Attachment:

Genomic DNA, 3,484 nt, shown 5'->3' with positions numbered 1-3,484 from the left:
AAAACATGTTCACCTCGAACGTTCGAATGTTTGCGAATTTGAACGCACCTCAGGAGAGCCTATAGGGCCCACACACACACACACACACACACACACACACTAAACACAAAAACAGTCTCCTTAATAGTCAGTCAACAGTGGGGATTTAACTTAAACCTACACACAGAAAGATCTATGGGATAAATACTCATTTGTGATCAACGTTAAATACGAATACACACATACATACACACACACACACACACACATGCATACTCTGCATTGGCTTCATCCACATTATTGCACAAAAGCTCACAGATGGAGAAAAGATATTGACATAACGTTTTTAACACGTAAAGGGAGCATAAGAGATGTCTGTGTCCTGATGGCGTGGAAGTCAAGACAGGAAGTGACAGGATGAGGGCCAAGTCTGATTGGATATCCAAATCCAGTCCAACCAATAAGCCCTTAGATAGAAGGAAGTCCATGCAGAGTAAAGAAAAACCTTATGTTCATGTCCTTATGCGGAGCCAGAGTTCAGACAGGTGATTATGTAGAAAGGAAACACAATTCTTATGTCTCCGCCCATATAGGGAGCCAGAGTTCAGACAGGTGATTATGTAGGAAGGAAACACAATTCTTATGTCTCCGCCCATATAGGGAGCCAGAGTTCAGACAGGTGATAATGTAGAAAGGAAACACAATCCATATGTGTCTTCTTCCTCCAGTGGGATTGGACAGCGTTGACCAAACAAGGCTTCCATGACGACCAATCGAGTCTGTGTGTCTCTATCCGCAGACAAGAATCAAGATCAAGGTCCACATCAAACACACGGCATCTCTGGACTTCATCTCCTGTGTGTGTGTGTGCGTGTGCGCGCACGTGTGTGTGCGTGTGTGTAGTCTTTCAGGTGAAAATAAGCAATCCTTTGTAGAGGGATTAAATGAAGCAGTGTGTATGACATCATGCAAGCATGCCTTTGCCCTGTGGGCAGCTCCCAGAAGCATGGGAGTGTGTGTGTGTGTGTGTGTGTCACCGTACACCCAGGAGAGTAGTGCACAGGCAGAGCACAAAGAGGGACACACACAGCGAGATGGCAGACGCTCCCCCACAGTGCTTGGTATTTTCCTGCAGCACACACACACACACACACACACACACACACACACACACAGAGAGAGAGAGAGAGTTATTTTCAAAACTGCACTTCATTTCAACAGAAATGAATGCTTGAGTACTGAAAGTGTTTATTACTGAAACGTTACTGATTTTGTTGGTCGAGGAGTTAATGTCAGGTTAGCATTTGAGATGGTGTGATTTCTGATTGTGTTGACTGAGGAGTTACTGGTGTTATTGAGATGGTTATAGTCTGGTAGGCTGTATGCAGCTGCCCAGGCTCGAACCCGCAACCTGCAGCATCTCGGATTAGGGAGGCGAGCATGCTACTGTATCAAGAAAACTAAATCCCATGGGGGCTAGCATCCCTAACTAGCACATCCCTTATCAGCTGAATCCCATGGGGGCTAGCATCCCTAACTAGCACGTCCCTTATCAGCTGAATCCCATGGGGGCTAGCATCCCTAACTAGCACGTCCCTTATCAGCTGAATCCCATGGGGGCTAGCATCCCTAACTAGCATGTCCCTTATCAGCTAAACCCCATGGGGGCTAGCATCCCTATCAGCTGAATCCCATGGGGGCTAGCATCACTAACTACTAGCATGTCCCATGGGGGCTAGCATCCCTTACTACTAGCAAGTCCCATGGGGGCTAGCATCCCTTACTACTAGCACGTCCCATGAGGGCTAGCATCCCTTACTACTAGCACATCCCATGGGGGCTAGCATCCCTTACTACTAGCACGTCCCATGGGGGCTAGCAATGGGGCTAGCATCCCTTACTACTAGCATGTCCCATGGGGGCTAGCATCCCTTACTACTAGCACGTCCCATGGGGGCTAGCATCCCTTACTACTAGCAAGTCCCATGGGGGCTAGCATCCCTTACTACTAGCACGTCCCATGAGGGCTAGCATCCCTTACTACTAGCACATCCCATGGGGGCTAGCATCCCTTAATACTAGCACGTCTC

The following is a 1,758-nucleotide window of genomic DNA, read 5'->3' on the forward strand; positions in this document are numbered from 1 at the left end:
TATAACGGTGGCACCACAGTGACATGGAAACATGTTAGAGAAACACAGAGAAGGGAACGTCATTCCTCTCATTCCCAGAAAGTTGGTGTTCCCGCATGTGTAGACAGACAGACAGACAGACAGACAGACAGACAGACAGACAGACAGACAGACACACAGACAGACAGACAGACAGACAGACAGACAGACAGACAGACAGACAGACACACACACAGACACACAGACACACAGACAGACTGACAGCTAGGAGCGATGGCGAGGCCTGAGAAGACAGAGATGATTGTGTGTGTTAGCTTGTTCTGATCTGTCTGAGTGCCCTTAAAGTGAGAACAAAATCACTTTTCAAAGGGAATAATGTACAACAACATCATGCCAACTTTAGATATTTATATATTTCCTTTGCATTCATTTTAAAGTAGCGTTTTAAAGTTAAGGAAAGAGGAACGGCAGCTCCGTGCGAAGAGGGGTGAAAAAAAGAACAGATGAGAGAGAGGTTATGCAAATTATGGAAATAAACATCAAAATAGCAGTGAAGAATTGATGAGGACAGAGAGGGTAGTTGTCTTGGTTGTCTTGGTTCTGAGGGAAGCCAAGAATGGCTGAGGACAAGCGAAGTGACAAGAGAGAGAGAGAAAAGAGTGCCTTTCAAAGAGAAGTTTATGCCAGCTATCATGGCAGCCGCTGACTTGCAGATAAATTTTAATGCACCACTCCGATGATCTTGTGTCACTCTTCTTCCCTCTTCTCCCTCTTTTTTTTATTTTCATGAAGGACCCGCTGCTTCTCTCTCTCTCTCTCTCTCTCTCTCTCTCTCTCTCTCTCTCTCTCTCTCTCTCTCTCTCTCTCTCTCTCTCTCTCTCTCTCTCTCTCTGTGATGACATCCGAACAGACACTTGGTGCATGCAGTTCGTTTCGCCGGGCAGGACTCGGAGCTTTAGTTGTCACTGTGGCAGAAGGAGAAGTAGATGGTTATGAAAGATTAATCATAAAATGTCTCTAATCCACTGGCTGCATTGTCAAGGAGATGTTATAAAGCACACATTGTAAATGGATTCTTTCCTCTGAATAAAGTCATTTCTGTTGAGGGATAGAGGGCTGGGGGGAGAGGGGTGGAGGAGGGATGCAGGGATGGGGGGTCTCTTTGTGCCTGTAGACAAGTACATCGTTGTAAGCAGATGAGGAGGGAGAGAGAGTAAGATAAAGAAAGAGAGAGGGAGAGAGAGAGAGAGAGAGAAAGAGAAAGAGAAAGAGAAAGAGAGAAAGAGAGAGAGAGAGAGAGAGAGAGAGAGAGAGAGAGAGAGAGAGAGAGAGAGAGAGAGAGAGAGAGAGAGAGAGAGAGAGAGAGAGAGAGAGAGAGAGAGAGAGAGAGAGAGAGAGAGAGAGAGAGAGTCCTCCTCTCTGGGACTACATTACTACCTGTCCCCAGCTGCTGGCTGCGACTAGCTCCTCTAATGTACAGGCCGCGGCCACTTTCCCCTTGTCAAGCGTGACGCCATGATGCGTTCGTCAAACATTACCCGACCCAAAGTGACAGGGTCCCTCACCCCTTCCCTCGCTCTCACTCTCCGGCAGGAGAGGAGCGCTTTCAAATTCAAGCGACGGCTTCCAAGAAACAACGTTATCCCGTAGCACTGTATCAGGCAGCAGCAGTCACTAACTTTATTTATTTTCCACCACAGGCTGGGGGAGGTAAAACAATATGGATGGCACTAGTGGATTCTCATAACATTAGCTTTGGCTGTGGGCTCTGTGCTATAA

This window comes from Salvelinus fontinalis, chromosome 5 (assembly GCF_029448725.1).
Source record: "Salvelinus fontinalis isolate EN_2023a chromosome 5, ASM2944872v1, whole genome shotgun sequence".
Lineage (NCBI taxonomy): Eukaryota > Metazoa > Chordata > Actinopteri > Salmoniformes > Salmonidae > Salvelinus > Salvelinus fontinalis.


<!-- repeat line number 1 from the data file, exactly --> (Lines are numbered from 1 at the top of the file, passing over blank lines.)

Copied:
Genomic DNA, 3,484 nt, shown 5'->3' with positions numbered 1-3,484 from the left: